Monday, 30th October 2017

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Tea corner opens mind and window to a new world

It is a tiny brick structure, painted red and white, with a small patch of landscaped garden fronting it, selling a humble list of items: Dudh cha (tea with milk) - Rs 5, Lal cha (tea without milk - Rs 4, Biscuit - Re 1, Cake - Rs 5, Jelly toast - Rs 12 and Omelette - Rs 8. But the tiny structure houses tall dreams.

By A Staff Reporter
  • Published 22.05.15
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Cha Ghar at Pavlov Mental Health Hospital. Picture by Pradip Sanyal

It is a tiny brick structure, painted red and white, with a small patch of landscaped garden fronting it, selling a humble list of items: Dudh cha (tea with milk) - Rs 5, Lal cha (tea without milk - Rs 4, Biscuit - Re 1, Cake - Rs 5, Jelly toast - Rs 12 and Omelette - Rs 8. But the tiny structure houses tall dreams.

Cha Ghar is unlike any other tea shop in the vicinity, or even in the state. Inaugurated on Wednesday afternoon by Shashi Panja, minister in charge of women and child welfare and also the social welfare department, the tea shop has been built on the premises of Pavlov Mental Health Hospital in the city and is being run by inmates of the hospital.

Six women inmates, two of them young girls, their heads covered in tight white caps, are busily serving to the many guests tea in paper cups and also muffins, a special treat only on the first day. They look tired, but entirely happy.

"I have been working very hard since morning. But I am feeling very good. Very good," says Roima Sardar Khatun.

They have been trained from January for work at the shop.

A month ago, the idea of starting a canteen had struck Ratnaboli Ray of Anjali, the mental health rights organisation in the city that has set up Cha Ghar with the department of health and family welfare.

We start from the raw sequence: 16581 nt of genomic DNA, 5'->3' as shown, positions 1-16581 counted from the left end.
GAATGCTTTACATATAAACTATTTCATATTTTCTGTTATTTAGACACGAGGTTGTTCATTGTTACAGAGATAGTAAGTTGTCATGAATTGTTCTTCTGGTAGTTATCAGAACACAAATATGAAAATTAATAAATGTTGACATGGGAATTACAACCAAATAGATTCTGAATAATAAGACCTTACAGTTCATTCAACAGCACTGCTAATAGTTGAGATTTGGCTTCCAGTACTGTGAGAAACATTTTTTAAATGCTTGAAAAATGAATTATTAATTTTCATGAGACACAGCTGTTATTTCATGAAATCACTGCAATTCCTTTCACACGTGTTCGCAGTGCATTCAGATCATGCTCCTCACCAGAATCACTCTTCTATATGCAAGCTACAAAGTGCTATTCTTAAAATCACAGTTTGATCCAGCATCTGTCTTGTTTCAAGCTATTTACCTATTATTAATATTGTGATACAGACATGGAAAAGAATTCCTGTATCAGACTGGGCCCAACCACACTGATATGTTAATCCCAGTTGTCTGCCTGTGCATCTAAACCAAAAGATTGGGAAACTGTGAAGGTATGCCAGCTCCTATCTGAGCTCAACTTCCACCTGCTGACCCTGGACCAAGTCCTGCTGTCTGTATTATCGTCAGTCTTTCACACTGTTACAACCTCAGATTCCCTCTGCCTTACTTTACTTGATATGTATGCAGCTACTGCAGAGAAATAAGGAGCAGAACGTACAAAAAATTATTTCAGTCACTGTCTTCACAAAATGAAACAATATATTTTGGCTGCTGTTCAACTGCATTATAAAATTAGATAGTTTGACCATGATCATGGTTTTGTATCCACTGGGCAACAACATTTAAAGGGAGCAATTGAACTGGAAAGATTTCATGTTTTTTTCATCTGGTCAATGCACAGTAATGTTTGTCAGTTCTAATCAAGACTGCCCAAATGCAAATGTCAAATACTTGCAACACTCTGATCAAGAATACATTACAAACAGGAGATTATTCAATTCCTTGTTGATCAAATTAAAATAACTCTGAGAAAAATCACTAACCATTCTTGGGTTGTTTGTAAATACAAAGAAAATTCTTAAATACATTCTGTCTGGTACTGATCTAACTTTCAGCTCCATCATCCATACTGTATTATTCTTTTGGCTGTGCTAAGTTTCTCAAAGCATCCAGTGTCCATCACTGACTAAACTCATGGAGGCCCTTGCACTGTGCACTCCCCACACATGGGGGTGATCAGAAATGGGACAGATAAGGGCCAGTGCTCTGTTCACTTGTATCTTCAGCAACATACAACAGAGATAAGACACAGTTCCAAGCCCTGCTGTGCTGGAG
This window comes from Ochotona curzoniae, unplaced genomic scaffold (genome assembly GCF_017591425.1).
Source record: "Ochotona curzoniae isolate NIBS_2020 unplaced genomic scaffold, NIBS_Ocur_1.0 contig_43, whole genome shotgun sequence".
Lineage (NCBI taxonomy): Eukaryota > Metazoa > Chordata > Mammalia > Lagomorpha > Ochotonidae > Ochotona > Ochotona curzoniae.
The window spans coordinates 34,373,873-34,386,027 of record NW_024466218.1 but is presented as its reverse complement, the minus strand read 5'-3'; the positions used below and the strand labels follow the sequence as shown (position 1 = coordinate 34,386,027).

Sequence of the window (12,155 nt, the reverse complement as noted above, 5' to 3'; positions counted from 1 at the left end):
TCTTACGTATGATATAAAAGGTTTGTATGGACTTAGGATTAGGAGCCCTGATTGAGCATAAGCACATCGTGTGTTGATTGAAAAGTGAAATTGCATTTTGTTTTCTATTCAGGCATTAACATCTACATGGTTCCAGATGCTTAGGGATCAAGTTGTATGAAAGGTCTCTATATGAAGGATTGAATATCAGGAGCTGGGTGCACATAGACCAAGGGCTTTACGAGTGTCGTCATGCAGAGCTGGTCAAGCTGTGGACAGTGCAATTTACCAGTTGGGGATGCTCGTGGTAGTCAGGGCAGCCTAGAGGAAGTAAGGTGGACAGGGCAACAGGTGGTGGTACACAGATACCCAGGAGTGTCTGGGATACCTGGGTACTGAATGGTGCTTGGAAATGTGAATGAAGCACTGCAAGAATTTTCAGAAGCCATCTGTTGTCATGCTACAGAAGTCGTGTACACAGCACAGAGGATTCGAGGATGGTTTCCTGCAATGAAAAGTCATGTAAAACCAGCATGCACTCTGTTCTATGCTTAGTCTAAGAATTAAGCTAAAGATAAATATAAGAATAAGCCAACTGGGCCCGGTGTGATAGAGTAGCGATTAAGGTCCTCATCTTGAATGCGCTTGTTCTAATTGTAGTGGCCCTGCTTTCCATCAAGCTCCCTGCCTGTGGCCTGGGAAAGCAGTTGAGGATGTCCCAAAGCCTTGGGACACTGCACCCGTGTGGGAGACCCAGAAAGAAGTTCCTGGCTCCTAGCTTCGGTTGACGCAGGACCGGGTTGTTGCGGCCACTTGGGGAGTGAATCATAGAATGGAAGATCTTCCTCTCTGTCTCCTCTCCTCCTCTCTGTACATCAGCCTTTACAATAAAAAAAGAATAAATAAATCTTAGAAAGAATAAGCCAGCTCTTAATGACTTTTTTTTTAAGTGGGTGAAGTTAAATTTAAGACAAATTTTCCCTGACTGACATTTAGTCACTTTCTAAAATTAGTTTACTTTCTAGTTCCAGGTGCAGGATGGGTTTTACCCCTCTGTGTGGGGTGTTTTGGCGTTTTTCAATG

She wanted to do something that would move inmates beyond the idea of conventional rehabilitation, which has its limitations, to active citizenship. Entrepreneur Malavika Banerjee joined hands, contributing both ideas and funds.

A spot on the hospital premises, with a structure in it already, had been identified. Anjali entered into a long discussion with the hospital authorities: the spot was got and the structure rebuilt. Architect Kamal Saha landscaped the area around it, pro bono.

The training itself has changed life enough for the inmates. "We got 12 applications from the hospital. We selected six of the inmates," says Ray.

Mock classes were held. "We taught them the five non-negotiables: no hair in customer's food, nails not to be dirty, undergarments a must, shoes a must and no bad breath," says Ray.

In Pavlov, where lack of infrastructure and resources can make life extremely hard for the inmates, both in the male and female wards, where an outbreak of lice or bedbugs can throw life out of gear, such basic hygiene is a huge achievement.

The helpers will be paid on a daily basis. The canteen is expected to cater to the visitors to the OPD: about 600 to 700 people, patients and their families, come to the hospital every day. It could be a successful business venture.

"We wanted to go beyond the typical rehab model," says Ray. She points at the space: the tea shop stands close to the entry to the hospital. The shop will be supervised by an associate of Anjali, but the "free" world lies just a few feet away, something most inmates don't get to see in their barred lives.

That is the idea behind the tea canteen, says Ray. To free the mind of institutional bars.

Minister Panja, who praised the effort, said she was inspired to do something like this in other homes in the state. "An effort like this will help the inmates live with pride, self-esteem and economic independence," she said.

"It is a very, very positive step," she added.